2. We need to nudge our kids towards their own healthy self-esteem.

I’ve personally seen this happen with my oldest son, who we pushed to stay and do something hard his freshman year of college. My mother heart wanted to let him run away and get relief. But I knew that wouldn’t help him. And in the end, the growth and maturity that happened as a result was the greatest gift he never wanted.

On the opposite side of this, my girlfriend told me about how her daughter’s cheer team has some girls on it that were intimidated by a new cheer camp they were going to a few weeks ago and their moms didn’t make them go, even though the rest of the squad would be effected by it. The moms made up excuses for them so the girls could get out of it, and at the end of the camp week, this rough-around-the-edges young cheer squad learned an awesome, challenging new routine, and the girls on the team who went grew in leaps and bounds and were so proud of themselves. The ones who didn’t go were envious and wished they had gone because they saw the growth that happened for those who went, challenged themselves, and pushed through.

I know the trend in parenting is to let the kids decide what they want to do, if they do or don’t feel like it. But our kids need us to nudge them towards finding their self-esteem, not running from it. We parent well when we understand that honoring commitments and doing hard things makes for confident, well-adjusted people, and we parent our child with that in mind.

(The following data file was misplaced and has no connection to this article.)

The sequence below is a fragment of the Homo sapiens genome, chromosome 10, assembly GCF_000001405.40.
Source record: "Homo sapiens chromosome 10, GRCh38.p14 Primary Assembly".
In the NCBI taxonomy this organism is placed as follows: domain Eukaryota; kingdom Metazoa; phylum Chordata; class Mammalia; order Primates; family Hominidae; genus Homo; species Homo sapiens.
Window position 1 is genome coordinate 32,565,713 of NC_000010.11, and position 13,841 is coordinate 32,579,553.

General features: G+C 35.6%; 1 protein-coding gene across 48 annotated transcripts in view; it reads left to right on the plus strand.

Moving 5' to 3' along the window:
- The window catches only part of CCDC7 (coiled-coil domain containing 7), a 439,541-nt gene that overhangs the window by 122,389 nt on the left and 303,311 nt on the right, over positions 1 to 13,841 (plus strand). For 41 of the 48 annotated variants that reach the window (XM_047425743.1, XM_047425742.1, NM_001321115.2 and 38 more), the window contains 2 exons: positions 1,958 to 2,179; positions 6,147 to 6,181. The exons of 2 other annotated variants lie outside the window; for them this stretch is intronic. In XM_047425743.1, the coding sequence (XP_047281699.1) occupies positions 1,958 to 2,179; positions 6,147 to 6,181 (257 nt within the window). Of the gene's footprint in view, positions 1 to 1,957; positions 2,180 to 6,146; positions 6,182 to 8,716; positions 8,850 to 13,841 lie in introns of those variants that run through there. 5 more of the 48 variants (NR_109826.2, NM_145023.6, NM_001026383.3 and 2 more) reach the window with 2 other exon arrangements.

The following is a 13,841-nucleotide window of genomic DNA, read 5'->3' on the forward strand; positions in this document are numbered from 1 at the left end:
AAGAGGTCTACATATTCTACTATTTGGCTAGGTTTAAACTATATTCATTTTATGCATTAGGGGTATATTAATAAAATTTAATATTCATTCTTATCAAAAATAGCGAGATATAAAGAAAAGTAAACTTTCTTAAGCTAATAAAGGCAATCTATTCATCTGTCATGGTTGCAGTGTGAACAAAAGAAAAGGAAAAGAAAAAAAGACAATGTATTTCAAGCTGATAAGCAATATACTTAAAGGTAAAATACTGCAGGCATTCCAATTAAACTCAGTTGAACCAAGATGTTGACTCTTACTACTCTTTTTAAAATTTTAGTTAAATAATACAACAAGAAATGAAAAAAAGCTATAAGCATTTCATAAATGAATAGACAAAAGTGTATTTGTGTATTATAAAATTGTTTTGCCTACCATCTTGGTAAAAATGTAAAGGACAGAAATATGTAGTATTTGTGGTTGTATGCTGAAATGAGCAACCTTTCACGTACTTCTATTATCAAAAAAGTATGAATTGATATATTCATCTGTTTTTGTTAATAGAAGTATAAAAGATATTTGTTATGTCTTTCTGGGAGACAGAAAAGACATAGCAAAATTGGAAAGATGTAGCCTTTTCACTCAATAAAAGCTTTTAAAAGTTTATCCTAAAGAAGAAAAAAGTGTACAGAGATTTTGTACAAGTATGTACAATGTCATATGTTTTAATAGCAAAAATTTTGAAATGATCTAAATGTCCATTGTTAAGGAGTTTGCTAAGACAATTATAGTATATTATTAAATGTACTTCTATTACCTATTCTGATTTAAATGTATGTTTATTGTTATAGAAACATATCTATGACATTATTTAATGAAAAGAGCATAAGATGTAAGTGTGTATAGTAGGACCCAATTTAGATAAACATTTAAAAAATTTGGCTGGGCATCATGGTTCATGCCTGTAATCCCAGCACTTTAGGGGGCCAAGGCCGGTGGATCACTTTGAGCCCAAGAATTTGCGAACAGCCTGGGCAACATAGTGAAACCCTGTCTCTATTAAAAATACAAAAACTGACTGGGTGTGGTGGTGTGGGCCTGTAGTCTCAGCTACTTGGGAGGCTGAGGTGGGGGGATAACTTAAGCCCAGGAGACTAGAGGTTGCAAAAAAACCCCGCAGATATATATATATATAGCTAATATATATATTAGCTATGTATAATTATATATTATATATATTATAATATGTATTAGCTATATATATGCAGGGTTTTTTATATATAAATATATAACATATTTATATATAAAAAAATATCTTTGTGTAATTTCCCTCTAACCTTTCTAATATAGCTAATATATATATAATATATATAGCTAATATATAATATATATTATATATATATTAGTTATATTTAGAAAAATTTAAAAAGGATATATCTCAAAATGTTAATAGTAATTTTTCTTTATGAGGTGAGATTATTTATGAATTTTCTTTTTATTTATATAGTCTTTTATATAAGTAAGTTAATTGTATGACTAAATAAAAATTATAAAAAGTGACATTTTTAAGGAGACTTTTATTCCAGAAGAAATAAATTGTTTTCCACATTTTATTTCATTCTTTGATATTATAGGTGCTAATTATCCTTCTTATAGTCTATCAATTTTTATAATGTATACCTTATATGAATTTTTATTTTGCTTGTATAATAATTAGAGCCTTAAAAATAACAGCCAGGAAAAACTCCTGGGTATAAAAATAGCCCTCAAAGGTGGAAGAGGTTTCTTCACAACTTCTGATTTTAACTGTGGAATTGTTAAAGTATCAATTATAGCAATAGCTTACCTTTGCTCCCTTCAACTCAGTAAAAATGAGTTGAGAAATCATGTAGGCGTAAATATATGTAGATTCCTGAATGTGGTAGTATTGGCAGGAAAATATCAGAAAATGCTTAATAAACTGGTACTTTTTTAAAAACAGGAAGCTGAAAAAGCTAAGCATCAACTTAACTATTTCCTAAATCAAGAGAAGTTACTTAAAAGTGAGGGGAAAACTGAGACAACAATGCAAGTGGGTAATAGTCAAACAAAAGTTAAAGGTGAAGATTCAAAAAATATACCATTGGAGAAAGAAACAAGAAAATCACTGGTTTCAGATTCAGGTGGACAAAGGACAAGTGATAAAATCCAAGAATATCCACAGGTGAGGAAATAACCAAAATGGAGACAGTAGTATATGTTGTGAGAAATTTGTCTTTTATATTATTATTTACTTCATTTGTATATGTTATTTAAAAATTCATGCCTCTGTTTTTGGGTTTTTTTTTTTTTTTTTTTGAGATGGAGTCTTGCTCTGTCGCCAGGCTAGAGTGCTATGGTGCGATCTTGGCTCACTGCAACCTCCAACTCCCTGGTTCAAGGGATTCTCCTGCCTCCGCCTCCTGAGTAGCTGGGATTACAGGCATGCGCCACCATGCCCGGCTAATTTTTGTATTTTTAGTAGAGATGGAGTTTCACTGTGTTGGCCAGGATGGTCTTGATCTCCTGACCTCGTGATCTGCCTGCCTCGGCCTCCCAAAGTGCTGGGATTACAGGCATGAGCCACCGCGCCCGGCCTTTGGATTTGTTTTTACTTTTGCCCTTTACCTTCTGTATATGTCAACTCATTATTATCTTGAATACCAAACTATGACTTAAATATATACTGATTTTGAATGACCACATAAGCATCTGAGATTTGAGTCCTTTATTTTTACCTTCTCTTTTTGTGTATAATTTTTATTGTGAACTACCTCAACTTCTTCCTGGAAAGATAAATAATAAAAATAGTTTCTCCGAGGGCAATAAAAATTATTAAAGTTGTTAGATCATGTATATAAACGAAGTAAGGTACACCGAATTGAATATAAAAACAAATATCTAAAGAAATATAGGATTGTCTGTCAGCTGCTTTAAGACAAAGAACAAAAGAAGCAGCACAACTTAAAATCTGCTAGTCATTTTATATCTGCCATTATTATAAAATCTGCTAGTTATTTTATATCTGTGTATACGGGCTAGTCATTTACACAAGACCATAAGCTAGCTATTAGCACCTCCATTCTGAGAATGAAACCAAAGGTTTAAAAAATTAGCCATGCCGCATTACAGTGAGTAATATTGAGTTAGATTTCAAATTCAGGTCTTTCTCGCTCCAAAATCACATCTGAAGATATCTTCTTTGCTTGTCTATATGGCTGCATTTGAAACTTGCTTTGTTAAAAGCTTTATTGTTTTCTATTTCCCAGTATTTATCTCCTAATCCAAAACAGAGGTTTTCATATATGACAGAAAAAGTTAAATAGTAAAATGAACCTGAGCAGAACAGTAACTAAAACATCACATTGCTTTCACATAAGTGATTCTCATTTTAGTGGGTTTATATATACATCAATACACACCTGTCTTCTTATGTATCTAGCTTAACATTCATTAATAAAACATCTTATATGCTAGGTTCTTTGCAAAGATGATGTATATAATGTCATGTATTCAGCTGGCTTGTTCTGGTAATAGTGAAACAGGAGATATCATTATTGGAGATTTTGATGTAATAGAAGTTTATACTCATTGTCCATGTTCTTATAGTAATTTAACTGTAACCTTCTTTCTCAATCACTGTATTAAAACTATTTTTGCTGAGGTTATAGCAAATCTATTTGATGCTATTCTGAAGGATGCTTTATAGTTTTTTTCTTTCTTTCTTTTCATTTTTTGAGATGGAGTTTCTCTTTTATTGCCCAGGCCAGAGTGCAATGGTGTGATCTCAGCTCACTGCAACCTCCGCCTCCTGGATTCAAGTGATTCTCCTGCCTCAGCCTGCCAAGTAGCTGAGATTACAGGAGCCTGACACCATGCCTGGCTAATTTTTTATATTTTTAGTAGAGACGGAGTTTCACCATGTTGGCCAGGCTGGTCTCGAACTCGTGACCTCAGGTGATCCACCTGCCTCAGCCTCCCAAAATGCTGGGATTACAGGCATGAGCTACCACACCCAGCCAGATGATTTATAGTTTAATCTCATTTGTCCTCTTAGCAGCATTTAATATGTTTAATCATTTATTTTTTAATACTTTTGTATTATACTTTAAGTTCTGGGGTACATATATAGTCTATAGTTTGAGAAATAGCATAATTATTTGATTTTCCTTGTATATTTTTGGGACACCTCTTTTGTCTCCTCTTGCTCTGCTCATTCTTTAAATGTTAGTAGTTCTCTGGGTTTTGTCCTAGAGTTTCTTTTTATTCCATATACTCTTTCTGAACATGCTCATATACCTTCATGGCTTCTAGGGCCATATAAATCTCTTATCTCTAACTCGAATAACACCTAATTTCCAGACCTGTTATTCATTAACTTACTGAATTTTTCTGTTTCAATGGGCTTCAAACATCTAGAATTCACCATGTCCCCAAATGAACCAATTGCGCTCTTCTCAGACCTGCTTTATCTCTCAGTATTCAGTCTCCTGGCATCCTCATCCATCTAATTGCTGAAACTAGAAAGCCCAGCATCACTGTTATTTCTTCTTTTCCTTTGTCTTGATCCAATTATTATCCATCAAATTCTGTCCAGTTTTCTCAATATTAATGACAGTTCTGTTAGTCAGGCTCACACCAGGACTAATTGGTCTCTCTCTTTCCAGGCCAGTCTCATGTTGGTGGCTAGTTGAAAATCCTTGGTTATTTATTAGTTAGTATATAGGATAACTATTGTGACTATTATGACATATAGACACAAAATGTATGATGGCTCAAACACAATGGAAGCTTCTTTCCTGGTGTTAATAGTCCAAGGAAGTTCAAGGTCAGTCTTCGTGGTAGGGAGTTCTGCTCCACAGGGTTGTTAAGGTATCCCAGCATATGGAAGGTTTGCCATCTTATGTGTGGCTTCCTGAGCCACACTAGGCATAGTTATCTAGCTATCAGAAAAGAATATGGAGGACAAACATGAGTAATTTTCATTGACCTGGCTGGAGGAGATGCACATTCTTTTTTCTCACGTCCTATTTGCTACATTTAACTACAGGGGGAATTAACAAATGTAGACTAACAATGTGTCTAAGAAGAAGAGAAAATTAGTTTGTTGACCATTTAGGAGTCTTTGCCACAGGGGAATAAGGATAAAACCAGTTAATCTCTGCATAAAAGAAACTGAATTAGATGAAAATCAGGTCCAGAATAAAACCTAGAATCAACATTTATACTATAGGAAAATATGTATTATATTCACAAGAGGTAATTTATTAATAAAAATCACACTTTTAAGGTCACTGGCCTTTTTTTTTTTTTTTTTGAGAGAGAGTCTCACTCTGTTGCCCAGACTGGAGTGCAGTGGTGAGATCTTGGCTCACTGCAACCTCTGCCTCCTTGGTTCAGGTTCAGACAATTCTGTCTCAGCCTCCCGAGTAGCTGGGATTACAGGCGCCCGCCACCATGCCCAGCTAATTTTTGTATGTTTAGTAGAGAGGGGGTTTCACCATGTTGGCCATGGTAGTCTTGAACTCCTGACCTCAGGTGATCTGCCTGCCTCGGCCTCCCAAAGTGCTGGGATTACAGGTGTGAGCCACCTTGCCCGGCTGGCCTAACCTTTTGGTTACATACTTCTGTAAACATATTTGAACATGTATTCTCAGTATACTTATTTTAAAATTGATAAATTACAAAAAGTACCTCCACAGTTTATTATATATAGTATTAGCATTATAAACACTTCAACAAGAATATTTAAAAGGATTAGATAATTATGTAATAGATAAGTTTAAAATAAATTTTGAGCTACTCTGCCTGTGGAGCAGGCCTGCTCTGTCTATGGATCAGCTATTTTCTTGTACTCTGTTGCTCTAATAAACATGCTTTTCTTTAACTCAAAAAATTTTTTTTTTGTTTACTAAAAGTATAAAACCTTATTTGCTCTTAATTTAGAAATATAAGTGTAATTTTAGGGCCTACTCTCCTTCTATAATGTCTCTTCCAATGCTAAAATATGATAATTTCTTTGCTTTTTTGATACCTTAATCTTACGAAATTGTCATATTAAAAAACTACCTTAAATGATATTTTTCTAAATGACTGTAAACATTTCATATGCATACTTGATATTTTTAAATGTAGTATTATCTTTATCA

3. We need to be parents.

I don’t know how else to say it then to say it plain and straight. When we took on this role, we said yes to sacrifice and no to selfishness. We said yes to unconditional love. We said yes to long hours, hard work, being involved and staying involved (it pains me how many parents think they can stop parenting when their kids get to be older teens, at a crucial time), paying attention, overcoming odds, battling an enemy against us, hardcore prayer, nurturing, relentless pursuit, protection and provision, our own spiritual discipline, correction, setting our dreams aside for the dreams and goals of another. We said yes to guidance and wisdom and telling the truth even when it makes us not look perfect to our kids. We said yes to saying I’m sorry when we mess up and owning our stuff and getting right before God and leading them to the Father and instilling in them values and the love of Church. And we said yes to doing it all for the glory of God, holding them loosely while remembering they are His, and one day letting them go for the glory of God, too, and not making them feel one ounce bad about their physical going away. May we never forget our high call to be parents. There is nothing PC or easy about this. But there is also nothing more glorious or beautiful.

I’ve learned so much in my nearly 20 years of parenting and still, I know, so much more to learn.

But one thing I know: it will never be easy.

And then this: if I keep at it, eventually I will get somewhere.

Thank you, God.